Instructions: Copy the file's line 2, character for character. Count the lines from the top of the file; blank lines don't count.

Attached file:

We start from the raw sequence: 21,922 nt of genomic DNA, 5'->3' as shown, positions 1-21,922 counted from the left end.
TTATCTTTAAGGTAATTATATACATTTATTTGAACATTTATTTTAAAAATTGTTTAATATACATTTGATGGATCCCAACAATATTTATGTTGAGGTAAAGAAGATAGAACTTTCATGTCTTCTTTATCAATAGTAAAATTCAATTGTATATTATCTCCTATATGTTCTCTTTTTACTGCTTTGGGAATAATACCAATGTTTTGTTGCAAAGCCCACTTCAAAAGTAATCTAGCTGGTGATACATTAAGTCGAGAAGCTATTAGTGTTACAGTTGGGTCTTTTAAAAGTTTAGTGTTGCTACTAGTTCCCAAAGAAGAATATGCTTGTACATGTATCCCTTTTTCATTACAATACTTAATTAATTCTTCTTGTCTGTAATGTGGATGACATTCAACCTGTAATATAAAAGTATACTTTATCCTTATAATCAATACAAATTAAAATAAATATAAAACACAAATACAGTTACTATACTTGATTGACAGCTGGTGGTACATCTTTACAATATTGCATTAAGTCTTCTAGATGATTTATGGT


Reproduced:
TTATCTTTAAGGTAATTATATACATTTATTTGAACATTTATTTTAAAAATTGTTTAATATACATTTGATGGATCCCAACAATATTTATGTTGAGGTAAAGAAGATAGAACTTTCATGTCTTCTTTATCAATAGTAAAATTCAATTGTATATTATCTCCTATATGTTCTCTTTTTACTGCTTTGGGAATAATACCAATGTTTTGTTGCAAAGCCCACTTCAAAAGTAATCTAGCTGGTGATACATTAAGTCGAGAAGCTATTAGTGTTACAGTTGGGTCTTTTAAAAGTTTAGTGTTGCTACTAGTTCCCAAAGAAGAATATGCTTGTACATGTATCCCTTTTTCATTACAATACTTAATTAATTCTTCTTGTCTGTAATGTGGATGACATTCAACCTGTAATATAAAAGTATACTTTATCCTTATAATCAATACAAATTAAAATAAATATAAAACACAAATACAGTTACTATACTTGATTGACAGCTGGTGGTACATCTTTACAATATTGCATTAAGTCTTCTAGATGATTTATGGT